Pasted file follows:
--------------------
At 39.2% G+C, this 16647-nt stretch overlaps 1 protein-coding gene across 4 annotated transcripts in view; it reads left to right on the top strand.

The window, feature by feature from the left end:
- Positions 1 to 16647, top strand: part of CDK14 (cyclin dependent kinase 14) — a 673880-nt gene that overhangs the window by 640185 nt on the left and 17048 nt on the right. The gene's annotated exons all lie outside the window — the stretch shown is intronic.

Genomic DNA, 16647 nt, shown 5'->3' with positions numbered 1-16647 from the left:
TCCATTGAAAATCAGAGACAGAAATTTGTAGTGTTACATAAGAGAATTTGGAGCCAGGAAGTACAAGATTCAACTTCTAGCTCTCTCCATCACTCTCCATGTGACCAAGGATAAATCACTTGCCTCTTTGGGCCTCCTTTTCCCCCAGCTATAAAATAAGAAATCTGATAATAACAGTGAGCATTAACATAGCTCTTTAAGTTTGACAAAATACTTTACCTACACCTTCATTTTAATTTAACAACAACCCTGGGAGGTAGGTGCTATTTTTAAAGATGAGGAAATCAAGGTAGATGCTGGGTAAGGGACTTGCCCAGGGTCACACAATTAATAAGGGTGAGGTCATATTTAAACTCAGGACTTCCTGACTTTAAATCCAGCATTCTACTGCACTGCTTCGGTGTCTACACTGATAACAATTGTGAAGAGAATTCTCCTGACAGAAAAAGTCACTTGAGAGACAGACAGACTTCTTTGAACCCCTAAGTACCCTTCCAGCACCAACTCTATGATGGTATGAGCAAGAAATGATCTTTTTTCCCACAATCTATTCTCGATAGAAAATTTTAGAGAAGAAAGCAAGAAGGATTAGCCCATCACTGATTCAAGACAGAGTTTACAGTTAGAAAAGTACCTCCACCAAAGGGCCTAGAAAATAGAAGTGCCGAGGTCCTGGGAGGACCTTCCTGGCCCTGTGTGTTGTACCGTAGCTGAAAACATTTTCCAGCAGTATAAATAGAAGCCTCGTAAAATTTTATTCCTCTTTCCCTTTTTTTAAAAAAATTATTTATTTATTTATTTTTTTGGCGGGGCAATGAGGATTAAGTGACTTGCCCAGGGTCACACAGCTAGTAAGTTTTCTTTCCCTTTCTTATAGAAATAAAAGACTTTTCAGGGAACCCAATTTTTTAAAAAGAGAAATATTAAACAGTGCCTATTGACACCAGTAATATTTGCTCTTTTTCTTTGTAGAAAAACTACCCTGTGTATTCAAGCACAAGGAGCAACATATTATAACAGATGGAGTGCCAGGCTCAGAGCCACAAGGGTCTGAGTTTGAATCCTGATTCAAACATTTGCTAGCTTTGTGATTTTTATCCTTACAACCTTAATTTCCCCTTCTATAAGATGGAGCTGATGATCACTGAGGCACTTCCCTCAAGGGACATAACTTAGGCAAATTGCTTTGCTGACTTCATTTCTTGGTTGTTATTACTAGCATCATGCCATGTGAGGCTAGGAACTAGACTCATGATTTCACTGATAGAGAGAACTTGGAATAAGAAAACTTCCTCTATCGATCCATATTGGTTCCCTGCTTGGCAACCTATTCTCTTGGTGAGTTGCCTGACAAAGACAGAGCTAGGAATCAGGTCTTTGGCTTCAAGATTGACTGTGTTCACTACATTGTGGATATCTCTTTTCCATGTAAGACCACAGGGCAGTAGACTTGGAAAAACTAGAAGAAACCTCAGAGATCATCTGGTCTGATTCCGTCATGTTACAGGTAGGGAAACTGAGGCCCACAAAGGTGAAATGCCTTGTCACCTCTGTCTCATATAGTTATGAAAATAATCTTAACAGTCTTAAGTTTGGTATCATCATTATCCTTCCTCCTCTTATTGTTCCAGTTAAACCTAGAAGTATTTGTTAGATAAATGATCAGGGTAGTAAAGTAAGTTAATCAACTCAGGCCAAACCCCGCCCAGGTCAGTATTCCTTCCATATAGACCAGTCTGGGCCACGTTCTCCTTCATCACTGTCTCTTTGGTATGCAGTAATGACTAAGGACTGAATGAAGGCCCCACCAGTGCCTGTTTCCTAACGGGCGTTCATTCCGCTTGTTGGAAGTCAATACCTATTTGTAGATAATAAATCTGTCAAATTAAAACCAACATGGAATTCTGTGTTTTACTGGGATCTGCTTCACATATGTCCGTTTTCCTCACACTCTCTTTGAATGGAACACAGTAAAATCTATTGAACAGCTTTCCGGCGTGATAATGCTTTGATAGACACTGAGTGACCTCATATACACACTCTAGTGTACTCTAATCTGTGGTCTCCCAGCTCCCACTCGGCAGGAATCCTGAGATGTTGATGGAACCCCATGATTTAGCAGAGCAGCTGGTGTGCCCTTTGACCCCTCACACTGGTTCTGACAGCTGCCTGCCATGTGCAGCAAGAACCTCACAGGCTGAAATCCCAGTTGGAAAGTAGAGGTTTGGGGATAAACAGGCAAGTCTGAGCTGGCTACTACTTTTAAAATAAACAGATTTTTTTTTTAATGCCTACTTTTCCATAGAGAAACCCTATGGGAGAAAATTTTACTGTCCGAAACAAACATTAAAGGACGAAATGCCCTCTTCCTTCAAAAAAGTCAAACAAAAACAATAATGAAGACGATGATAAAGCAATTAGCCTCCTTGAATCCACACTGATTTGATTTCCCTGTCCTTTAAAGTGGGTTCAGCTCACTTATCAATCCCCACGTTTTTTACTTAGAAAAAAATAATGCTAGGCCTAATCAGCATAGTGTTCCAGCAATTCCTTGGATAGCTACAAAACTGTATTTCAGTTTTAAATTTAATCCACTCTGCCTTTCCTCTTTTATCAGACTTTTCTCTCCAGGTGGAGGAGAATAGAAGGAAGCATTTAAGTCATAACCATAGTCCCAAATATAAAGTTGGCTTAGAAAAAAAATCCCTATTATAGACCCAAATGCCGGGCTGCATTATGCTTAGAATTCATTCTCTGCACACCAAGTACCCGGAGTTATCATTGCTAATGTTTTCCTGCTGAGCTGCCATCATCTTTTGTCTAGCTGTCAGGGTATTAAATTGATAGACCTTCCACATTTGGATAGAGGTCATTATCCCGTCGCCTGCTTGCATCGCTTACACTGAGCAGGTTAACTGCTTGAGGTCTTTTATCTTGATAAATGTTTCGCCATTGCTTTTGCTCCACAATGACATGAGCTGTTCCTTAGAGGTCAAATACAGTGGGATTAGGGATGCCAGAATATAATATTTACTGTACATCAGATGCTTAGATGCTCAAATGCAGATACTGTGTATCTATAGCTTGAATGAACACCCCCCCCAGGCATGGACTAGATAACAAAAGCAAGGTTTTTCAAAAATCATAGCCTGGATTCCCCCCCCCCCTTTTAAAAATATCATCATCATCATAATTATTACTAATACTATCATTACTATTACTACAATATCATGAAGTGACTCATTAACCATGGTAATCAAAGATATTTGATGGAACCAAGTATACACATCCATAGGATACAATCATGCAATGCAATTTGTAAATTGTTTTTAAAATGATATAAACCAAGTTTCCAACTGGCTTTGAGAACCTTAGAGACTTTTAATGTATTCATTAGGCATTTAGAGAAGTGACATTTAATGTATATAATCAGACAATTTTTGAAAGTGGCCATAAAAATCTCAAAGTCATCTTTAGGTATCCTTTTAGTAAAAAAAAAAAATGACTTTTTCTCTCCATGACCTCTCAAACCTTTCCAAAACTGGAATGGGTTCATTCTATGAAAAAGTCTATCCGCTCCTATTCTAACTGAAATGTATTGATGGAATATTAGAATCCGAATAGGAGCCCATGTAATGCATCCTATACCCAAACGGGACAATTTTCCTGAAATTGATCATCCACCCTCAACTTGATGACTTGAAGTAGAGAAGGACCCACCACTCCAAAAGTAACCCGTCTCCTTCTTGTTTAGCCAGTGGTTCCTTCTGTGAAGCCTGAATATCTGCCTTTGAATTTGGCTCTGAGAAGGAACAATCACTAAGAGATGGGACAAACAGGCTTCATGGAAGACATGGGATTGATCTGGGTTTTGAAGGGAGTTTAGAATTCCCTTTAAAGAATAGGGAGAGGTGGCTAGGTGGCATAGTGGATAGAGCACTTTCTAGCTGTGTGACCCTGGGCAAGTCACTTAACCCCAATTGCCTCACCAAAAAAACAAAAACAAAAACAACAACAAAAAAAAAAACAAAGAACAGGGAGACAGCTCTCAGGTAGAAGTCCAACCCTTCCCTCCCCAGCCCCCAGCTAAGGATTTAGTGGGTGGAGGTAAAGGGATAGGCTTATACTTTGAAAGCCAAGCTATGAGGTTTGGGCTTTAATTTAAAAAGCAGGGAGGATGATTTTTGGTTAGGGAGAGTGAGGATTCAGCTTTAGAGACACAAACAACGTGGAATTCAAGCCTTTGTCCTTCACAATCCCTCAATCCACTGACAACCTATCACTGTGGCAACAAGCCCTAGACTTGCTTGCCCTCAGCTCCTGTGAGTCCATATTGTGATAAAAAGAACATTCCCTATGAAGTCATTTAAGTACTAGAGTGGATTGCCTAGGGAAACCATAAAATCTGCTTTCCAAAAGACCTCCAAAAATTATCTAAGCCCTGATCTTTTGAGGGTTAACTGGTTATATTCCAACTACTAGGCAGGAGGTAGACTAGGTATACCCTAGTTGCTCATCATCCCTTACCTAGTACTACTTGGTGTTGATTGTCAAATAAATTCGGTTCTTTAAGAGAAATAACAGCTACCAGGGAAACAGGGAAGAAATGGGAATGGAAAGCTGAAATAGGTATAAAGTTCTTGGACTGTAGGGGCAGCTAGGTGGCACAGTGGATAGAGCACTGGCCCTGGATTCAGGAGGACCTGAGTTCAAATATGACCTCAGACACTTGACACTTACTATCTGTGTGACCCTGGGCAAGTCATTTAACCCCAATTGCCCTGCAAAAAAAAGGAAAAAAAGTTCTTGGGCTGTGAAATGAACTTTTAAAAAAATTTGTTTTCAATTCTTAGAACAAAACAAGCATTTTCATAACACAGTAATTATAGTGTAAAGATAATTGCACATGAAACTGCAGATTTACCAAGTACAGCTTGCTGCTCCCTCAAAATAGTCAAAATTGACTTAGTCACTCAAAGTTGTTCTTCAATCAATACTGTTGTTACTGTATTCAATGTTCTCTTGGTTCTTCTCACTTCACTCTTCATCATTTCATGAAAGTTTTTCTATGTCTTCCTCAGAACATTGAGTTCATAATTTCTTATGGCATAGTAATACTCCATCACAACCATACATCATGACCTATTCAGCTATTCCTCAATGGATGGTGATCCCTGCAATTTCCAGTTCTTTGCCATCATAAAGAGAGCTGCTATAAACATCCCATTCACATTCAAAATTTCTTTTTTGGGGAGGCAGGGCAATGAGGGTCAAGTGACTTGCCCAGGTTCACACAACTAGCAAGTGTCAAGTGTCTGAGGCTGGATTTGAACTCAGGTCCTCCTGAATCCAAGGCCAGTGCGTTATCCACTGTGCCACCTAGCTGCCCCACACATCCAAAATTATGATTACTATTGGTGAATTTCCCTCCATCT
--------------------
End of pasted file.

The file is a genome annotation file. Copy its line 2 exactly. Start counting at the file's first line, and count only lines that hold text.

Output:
The window, feature by feature from the left end: